CASE REPORTS
JOURNAL ARTICLE
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Severe vaso-occlusive retinopathy associated with systemic lupus erythematosus.

Introduction: Systemic lupus erythematosus (SLE) is a systemic idiopathic autoimmune inflammatory disease, with multiple organ involvement. Severe vaso-occlusive retinopathy is a rare, sight threatening lupus-related manifestation of the disease, which is more common in patients with coexisting antiphospholipid syndrome.

Case report: We reported a 36-year-old female with severe vaso-occlusive retinopathy that manifested in the absence of antiphospholipid syndrome. In a 4-year follow-up, despite aggressive systemic corticosteroid and immunosuppressive therapy and panretinal laserphotocoagulation treatment, the disease progressed to retinal neovascularisation, neovascular vitreoretinopathy, neovascular glaucoma and, consecutively, severe visual loss. As the final option for preservation of visual function, pars plana vitrectomy with laserphotocoagulation was performed and had good results. Progression of ophthalmological findings indicated the progression of the systemic disease, as well as neurolupus.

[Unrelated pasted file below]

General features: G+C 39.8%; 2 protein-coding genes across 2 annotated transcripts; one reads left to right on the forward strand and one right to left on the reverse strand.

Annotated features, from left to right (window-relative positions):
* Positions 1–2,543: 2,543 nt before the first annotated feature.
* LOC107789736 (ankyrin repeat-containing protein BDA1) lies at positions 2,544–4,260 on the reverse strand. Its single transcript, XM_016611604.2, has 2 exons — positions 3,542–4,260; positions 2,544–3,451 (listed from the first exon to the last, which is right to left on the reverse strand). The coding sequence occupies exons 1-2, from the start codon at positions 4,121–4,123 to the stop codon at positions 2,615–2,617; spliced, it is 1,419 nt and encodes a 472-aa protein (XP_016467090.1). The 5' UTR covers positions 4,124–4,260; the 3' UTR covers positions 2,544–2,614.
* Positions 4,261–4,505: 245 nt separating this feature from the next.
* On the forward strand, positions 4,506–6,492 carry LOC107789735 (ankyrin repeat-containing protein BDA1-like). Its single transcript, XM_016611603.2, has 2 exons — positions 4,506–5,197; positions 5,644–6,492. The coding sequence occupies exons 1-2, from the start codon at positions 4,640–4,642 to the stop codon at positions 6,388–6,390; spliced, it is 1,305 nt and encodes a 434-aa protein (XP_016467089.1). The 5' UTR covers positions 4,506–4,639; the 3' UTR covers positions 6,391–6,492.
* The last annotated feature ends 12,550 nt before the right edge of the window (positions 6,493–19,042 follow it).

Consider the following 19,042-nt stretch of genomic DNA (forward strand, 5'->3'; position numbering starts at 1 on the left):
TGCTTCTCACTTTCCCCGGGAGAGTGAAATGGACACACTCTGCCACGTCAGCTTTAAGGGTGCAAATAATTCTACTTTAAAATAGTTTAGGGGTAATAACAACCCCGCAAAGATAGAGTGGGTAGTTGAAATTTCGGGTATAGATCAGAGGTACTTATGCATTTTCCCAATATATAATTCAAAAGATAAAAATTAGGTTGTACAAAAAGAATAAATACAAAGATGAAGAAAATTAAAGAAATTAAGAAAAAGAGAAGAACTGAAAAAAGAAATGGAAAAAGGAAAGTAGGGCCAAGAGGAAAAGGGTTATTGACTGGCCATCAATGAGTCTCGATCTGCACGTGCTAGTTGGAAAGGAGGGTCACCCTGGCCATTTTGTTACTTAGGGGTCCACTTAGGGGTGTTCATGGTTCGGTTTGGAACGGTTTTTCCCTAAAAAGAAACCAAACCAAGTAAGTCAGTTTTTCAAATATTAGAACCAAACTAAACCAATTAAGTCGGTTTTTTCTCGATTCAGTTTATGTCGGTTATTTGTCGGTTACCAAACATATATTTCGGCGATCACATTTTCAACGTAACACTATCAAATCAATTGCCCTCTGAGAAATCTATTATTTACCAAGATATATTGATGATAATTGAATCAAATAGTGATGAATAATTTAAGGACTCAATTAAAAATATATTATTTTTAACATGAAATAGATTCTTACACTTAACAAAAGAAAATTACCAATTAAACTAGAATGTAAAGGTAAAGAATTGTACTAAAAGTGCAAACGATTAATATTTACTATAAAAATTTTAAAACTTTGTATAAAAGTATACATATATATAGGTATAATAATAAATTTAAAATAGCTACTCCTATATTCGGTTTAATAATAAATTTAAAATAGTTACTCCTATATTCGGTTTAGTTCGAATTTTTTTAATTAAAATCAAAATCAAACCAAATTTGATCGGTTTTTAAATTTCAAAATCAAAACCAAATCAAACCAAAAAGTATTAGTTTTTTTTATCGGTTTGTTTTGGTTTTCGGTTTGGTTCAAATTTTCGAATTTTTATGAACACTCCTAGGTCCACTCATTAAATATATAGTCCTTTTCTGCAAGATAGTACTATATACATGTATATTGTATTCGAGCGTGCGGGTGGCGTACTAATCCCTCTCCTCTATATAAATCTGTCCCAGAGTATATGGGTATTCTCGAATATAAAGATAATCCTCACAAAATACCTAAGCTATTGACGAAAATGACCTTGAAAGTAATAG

Conclusion: Severe vaso-occlusive retinopathy occurred as the ophthalmological manifestation of SLE in the absence of antiphospholipid syndrome, but correlated with neurolupus and led to visual deterioration despite the treatment.

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